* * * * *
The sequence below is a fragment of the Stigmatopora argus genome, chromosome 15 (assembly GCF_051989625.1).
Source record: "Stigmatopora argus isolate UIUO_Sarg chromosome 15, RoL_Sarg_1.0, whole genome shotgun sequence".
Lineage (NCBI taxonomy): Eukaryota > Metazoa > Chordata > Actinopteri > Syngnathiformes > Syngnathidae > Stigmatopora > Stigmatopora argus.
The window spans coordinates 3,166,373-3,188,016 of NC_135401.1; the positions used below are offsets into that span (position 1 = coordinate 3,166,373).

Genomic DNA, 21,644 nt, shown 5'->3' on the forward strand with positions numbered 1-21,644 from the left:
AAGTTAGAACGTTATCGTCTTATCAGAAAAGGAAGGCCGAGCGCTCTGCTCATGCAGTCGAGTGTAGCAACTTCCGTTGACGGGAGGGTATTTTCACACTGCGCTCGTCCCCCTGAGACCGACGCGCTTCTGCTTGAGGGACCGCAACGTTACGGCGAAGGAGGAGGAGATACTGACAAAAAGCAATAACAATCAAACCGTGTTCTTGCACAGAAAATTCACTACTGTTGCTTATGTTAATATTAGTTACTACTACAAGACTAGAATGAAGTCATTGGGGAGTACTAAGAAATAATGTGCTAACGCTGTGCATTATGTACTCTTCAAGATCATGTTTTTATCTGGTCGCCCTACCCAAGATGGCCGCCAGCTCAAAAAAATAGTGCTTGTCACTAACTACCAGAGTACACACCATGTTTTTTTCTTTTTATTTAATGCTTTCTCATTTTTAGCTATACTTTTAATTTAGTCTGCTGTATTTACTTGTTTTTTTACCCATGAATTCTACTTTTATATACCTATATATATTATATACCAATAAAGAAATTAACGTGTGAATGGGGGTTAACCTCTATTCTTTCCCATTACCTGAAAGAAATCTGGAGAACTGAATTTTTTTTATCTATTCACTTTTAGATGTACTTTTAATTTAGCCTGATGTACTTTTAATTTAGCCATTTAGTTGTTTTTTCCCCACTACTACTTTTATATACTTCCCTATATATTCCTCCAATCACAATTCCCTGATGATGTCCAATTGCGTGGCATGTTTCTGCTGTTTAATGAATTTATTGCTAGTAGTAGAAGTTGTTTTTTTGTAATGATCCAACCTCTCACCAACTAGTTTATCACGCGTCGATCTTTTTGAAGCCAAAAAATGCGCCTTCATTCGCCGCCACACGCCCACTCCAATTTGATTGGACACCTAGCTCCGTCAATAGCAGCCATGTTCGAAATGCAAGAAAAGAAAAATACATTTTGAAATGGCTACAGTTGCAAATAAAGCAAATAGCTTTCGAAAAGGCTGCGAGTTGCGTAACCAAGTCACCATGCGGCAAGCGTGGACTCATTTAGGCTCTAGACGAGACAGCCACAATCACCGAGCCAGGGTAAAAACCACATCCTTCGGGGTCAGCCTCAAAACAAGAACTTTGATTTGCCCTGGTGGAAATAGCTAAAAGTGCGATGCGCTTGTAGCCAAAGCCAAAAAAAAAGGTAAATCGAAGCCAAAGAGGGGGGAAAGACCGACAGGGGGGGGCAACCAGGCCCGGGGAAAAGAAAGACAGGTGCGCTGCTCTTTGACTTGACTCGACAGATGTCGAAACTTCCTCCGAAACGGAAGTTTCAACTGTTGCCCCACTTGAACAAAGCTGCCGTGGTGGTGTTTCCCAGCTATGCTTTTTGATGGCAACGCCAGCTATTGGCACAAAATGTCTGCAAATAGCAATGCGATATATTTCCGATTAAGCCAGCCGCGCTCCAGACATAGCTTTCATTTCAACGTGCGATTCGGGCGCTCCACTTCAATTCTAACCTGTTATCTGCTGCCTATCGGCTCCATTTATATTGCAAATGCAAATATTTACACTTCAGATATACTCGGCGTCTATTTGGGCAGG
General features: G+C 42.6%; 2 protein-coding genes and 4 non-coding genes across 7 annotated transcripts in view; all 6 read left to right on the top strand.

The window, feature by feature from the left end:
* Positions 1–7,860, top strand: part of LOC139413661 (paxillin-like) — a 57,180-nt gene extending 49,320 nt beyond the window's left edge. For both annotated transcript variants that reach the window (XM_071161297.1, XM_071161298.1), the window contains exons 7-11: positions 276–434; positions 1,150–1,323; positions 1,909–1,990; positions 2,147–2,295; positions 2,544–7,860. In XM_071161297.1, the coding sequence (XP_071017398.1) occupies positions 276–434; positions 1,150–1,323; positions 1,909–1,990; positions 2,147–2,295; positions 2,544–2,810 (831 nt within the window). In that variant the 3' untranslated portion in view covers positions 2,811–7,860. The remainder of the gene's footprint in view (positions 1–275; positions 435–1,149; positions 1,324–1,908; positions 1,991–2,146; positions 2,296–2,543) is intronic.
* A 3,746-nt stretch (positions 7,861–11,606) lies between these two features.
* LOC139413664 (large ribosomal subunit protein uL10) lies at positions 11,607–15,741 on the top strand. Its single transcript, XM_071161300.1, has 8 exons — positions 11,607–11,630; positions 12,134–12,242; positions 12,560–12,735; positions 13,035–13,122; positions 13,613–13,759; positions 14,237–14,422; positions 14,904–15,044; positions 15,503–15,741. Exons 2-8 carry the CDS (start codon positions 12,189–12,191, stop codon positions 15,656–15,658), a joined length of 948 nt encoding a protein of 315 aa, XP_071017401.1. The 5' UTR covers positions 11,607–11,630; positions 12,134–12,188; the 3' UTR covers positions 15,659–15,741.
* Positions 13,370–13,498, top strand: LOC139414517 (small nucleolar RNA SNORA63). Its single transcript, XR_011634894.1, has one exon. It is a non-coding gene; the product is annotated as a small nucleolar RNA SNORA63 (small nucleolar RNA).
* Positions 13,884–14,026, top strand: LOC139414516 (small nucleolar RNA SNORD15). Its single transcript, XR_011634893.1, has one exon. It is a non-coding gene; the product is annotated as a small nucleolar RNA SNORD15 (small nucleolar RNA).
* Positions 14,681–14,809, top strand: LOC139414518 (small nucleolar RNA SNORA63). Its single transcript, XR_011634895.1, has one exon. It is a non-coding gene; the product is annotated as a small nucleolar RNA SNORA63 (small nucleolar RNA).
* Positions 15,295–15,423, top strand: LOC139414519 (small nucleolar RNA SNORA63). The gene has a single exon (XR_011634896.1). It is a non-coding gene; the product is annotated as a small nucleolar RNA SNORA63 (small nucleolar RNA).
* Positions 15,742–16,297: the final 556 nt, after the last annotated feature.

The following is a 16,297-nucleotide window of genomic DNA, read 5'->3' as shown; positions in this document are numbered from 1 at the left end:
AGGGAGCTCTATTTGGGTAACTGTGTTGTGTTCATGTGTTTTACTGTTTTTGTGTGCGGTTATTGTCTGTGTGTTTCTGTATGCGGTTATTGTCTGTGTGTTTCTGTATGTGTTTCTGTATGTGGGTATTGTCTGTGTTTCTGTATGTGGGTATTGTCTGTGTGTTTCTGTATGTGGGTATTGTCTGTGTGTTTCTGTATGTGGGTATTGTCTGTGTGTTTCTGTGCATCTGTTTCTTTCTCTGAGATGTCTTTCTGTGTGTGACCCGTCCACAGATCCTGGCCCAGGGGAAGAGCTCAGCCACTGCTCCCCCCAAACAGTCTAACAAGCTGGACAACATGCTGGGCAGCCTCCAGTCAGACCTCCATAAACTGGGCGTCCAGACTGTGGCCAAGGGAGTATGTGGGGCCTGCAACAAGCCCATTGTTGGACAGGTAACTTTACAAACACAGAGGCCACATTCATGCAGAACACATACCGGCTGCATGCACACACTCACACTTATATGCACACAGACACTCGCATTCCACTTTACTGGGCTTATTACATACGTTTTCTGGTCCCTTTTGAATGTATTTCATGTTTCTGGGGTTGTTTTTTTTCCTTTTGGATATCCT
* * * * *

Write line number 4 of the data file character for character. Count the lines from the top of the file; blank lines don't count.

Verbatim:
The window spans coordinates 3,166,373-3,188,016 of NC_135401.1; the positions used below are offsets into that span (position 1 = coordinate 3,166,373).